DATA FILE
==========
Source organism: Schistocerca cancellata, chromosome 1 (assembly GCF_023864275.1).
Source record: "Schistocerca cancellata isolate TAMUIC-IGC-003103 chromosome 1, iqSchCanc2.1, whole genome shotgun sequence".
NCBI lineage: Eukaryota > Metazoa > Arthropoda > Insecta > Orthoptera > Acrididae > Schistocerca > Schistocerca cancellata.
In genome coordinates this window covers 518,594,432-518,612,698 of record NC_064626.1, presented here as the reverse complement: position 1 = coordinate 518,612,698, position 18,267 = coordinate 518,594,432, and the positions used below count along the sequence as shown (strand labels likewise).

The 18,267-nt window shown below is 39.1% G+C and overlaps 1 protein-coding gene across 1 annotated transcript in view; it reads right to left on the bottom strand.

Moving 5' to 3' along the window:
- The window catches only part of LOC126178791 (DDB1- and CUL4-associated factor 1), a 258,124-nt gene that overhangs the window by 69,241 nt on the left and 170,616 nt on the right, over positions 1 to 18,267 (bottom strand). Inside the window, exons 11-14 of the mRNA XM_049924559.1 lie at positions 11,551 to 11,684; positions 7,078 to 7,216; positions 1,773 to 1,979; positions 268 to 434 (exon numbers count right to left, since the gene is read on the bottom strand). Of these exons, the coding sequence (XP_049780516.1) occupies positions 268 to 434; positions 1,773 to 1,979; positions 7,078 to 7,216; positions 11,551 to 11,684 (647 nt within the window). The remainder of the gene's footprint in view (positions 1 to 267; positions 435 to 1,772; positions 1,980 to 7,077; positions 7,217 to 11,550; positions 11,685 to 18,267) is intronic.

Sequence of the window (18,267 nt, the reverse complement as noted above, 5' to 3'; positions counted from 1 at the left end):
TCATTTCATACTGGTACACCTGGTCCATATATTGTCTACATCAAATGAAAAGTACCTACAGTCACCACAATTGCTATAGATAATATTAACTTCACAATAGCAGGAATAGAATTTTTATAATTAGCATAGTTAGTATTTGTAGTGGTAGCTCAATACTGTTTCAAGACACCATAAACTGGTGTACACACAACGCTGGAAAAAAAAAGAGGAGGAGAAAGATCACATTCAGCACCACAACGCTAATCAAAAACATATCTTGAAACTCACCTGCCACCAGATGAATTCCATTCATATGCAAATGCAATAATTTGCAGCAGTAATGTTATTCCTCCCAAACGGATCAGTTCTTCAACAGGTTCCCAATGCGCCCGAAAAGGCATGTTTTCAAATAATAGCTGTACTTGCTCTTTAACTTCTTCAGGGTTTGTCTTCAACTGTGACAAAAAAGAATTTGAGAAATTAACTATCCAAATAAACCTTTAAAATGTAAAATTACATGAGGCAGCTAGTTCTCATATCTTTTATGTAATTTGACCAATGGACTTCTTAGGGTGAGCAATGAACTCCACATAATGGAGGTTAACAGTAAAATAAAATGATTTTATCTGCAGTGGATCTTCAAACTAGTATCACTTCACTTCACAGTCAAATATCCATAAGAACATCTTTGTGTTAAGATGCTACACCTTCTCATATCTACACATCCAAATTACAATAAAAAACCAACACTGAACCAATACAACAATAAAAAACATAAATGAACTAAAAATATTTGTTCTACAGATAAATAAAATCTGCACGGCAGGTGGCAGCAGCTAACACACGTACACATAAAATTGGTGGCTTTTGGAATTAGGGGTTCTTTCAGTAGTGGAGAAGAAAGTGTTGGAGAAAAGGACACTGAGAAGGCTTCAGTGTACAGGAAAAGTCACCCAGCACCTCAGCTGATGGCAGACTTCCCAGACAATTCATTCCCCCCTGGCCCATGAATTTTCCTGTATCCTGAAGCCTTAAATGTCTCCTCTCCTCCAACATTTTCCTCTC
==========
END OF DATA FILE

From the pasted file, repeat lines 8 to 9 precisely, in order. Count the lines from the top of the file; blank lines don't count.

Sequence of the window (18,267 nt, the reverse complement as noted above, 5' to 3'; positions counted from 1 at the left end):
TCATTTCATACTGGTACACCTGGTCCATATATTGTCTACATCAAATGAAAAGTACCTACAGTCACCACAATTGCTATAGATAATATTAACTTCACAATAGCAGGAATAGAATTTTTATAATTAGCATAGTTAGTATTTGTAGTGGTAGCTCAATACTGTTTCAAGACACCATAAACTGGTGTACACACAACGCTGGAAAAAAAAAGAGGAGGAGAAAGATCACATTCAGCACCACAACGCTAATCAAAAACATATCTTGAAACTCACCTGCCACCAGATGAATTCCATTCATATGCAAATGCAATAATTTGCAGCAGTAATGTTATTCCTCCCAAACGGATCAGTTCTTCAACAGGTTCCCAATGCGCCCGAAAAGGCATGTTTTCAAATAATAGCTGTACTTGCTCTTTAACTTCTTCAGGGTTTGTCTTCAACTGTGACAAAAAAGAATTTGAGAAATTAACTATCCAAATAAACCTTTAAAATGTAAAATTACATGAGGCAGCTAGTTCTCATATCTTTTATGTAATTTGACCAATGGACTTCTTAGGGTGAGCAATGAACTCCACATAATGGAGGTTAACAGTAAAATAAAATGATTTTATCTGCAGTGGATCTTCAAACTAGTATCACTTCACTTCACAGTCAAATATCCATAAGAACATCTTTGTGTTAAGATGCTACACCTTCTCATATCTACACATCCAAATTACAATAAAAAACCAACACTGAACCAATACAACAATAAAAAACATAAATGAACTAAAAATATTTGTTCTACAGATAAATAAAATCTGCACGGCAGGTGGCAGCAGCTAACACACGTACACATAAAATTGGTGGCTTTTGGAATTAGGGGTTCTTTCAGTAGTGGAGAAGAAAGTGTTGGAGAAAAGGACACTGAGAAGGCTTCAGTGTACAGGAAAAGTCACCCAGCACCTCAGCTGATGGCAGACTTCCCAGACAATTCATTCCCCCCTGGCCCATGAATTTTCCTGTATCCTGAAGCCTTAAATGTCTCCTCTCCTCCAACATTTTCCTCTC